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Flagnoting every print dimension - bad drafting practice?

Flagnoting every print dimension - bad drafting practice?

Flagnoting every print dimension - bad drafting practice?

(OP)
Some of our manufacturing and inspection staff are requesting that all prints in the company have every single attribute (dimension, note requirement, etc.) individually and sequentially labeled with flagnotes, so that they are more friendly to their inspection forms.  Instinctively, the drafters, designers, and engineers in product development know that this is a Bad Thing, primarily because of the resulting clutter on the drawing and the inevitable revision nightmares.  But are there any particular parts of ASME Y14 which directly or indirectly preclude such madness?  I've been all over it and can't find anything which specifically addresses the rampant over-use of flagnotes or similar topic.  Has anyone seen this put into practice?  What were the engineers smoking when they agreed to it?

RE: Flagnoting every print dimension - bad drafting practice?

In my field "ballooning" of a drawing is common practice.  Every attribute is identified and compared to the actual part.  It is also how we identify all SPC dimensions making it easier for the inspectors to find and measure the correct feature.  This practice causes very little clutter and makes comunication alot more precise verses calling out a general area.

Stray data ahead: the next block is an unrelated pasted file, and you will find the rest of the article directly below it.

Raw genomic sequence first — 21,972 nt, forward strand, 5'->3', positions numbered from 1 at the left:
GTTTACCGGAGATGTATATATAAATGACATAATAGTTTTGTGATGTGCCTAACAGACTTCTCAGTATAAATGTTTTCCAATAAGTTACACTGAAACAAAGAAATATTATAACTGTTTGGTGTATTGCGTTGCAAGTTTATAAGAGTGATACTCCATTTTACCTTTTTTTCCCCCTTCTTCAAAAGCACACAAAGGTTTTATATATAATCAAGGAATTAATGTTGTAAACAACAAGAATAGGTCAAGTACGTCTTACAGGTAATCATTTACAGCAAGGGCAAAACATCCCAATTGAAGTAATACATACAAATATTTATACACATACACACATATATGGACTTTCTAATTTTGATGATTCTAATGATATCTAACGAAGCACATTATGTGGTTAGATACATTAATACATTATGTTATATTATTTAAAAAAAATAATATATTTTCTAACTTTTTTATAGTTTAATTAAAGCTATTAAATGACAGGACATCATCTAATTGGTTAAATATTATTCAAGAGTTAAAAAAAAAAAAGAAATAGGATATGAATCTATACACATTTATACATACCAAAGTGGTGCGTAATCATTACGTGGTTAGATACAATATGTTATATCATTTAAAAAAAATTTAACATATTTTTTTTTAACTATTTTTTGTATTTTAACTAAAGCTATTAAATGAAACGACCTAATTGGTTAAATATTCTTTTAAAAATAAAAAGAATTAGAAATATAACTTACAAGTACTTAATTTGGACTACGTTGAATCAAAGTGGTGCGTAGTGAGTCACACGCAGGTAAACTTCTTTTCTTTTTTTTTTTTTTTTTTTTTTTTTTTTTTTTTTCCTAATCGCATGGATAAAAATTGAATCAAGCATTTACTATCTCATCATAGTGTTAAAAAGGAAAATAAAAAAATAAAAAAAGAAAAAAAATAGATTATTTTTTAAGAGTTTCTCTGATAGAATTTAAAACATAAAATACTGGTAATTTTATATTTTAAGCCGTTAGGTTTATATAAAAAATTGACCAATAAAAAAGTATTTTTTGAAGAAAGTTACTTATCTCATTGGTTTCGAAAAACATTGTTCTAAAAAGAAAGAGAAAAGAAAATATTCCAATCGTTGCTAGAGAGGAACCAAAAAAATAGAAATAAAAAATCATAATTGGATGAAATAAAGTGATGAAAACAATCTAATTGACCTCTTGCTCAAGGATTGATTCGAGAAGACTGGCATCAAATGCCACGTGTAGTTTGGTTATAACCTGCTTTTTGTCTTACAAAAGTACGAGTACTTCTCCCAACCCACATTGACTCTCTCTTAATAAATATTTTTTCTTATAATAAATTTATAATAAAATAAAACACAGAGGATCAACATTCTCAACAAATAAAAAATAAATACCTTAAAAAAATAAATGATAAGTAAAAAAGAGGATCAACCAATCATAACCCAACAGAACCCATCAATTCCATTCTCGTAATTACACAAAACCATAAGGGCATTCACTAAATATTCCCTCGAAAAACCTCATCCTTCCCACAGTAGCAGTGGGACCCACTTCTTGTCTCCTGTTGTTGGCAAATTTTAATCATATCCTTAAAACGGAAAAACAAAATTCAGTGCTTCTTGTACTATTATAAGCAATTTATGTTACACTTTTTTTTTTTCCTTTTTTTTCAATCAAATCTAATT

RE: Flagnoting every print dimension - bad drafting practice?

Hi Umhoefer,

Thanks! I fully agree with you.
Your savvy do hope myself for the better future!

May you repeat your answer at Thread404-16033?

Thanks again.

Gianfranco


PS. McLeod, you have open a lot of threads on the same subject. Now, could you summarize the answers given on others threads on Thread404-16033?

RE: Flagnoting every print dimension - bad drafting practice?

Gianfranco,
It's good to see someone agrees with me.  However it should be noted that I do also feel that if you can make simpler prints that only show the needed dimensions by all means this is the way to go.  An inspector should have the easiest work instruction possible for a given job, as to avoid confusion and mistakes.  I often will make simplified drawings (minimal dimensions)for use by the floor inspectors.  The only negative aspect is when you have a revision change you need to reballoon and update all of the diferent versions.  I found the creation of a simple database to be the solution to keep track of the number of related drawings and there location.  As well as the training of a lead inspector to reballoon the prints for me.

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